Finance Globe

U.S. financial and economic topics from several finance writers.
3 minutes reading time (694 words)

Simplify Your Finances

Complicated finances are difficult to manage and could even be costly. Simplifying your finances might be a much-needed stress reliever. It would also make it much easier to manage your money.

Organize your financial documents, getting rid of those that are outdated. In general, you should keep tax-related documents, like returns or W-2 forms, for three years, but you may need to keep certain documents up to six years. You don’t necessarily need to keep bank and credit card statements for as long, six months to a year is good. After that you can shred them. Or, sign up for paperless billing and you can save the statements to your computer.

Try to keep your financial files in one place, grouping them together in file folders. Dedicate one drawer in your file cabinet or one file box for all your financial paperwork. Every month, dedicate some time to shred outdated documents.

Consolidate your checking and savings accounts. For most people, one checking account and one savings account is enough. Having several accounts results in several bank statements (more clutter), several debit cards (more time choosing which one to use), and multiple balances to track. And since more banks are adding monthly fees to checking accounts, it could be costly to have multiple accounts.

Move all your money in the best accounts and close the others. Be sure you stop any direct deposits and autodrafts before you close accounts.

Pare your credit cards down to just one. Multiple credit cards complicate your finances for the same reasons as multiple checking and savings accounts. There are too many balances to deal with and you may stress over which account to pay off first.

Imagine life with just one credit card to pay. You can get there by transferring balances to one credit card or by paying off balances. It may take several months (or even years) to get down to one credit card, but you can get there if you consistently work toward that goal.

You can go a little more extreme and cancel your credit cards completely once they’re all paid off. Your debit card (which doesn’t offer as much fraud protection as a credit card) allows you to make all the same transactions as a credit card.

Automate what you can. Sign up for direct deposit if your employer offers it. This will save you a trip to the bank and ensure your pay is available quickly.

You can also automate some or all your bills. Fixed, recurring bills are great for automatic bill pay. However, be careful about setting autopay for variable, usage based bills like cell phone bills or electricity service. If you’re overcharged, the money will automatically be drafted and you’ll have to work with the merchant to correct the overage and get your money back.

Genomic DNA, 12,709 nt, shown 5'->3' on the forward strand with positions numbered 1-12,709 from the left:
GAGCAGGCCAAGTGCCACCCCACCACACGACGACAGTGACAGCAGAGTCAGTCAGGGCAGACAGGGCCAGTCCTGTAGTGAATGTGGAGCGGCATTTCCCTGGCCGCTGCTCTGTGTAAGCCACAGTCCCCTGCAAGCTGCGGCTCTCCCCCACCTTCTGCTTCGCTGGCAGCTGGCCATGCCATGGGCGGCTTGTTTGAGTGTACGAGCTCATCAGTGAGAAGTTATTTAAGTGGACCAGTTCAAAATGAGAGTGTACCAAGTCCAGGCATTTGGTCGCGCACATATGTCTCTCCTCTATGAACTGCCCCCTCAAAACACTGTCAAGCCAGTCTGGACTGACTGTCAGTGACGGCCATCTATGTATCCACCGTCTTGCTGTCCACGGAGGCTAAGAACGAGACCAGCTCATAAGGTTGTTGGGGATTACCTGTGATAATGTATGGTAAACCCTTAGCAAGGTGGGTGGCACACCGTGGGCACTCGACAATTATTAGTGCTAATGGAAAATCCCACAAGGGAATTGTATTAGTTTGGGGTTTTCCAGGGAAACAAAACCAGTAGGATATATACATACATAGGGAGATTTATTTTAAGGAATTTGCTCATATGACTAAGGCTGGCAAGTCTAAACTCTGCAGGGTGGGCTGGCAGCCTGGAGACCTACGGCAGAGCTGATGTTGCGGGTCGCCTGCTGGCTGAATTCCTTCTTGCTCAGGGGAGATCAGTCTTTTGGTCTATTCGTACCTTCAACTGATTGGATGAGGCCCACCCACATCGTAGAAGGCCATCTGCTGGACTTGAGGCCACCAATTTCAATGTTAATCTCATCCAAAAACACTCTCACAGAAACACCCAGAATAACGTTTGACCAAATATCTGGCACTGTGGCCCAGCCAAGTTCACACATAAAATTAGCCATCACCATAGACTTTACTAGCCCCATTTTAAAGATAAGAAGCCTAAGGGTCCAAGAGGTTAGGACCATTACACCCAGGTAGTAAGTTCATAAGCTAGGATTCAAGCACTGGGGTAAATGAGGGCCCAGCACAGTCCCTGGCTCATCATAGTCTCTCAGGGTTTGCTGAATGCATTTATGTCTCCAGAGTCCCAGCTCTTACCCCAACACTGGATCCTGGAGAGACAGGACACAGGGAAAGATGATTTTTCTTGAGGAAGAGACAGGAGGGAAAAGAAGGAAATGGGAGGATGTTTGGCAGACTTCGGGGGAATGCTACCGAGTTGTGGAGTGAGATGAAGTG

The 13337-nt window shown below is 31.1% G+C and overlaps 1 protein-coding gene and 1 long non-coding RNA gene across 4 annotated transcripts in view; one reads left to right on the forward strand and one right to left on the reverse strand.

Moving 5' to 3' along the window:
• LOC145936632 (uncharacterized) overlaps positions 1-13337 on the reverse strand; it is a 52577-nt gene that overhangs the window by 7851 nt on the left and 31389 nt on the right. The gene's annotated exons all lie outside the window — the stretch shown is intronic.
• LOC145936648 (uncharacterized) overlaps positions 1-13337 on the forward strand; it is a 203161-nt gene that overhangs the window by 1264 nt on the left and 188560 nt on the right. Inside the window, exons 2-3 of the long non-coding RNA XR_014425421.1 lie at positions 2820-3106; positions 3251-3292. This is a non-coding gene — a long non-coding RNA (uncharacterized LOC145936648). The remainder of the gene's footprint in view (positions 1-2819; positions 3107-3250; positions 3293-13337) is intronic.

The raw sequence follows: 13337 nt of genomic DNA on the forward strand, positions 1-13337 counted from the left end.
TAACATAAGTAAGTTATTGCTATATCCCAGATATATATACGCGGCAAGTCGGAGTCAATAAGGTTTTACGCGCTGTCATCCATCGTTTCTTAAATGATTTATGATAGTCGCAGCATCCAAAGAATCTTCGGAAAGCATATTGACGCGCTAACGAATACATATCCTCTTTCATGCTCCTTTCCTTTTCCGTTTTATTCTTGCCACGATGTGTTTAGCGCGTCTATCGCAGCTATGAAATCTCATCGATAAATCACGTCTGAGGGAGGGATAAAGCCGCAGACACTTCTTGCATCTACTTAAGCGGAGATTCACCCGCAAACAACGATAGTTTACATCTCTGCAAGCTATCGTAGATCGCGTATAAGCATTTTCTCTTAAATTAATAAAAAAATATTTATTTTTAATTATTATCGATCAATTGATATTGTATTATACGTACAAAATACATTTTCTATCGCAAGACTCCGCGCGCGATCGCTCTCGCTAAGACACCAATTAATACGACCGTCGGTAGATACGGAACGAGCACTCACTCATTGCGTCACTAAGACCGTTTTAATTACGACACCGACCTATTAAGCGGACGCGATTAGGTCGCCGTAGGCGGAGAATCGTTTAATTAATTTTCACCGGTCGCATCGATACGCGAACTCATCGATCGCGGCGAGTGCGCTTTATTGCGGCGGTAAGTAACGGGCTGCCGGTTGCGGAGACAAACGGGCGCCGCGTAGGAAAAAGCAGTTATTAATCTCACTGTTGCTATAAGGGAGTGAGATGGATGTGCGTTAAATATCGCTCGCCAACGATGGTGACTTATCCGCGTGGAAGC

Pay your bills once or twice a month. Your due dates might be scattered throughout the month. If you're paying according to the due date, you can get confused about which bills have been paid and which bills still need to be paid. If you can pay all your bills at once, e.g. the first of the month, you can go the rest of the month comfortable knowing the bills have been paid. Or, if once a month is unrealistic based on your pay schedule, try for twice a month, e.g. the 1st and the 15th. You may be able to change some payment due dates to better coincide with your pay dates.

Bundle services to minimize the number of companies you have to pay. Your cable, internet, and home phone (maybe even cell phone) can often be combined under a single company. You may even pay a lower rate by bundling your services than you would by getting services from different companies. Insurance is another product that can often be bundled with one company. For example, you may be able to get home, life, and auto insurance from a single insurance company.

It may be difficult to change the way you handle your finances, but try it out. You can always go back to how things were if the changes make things more difficult.
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Tuesday, 20 August 2019

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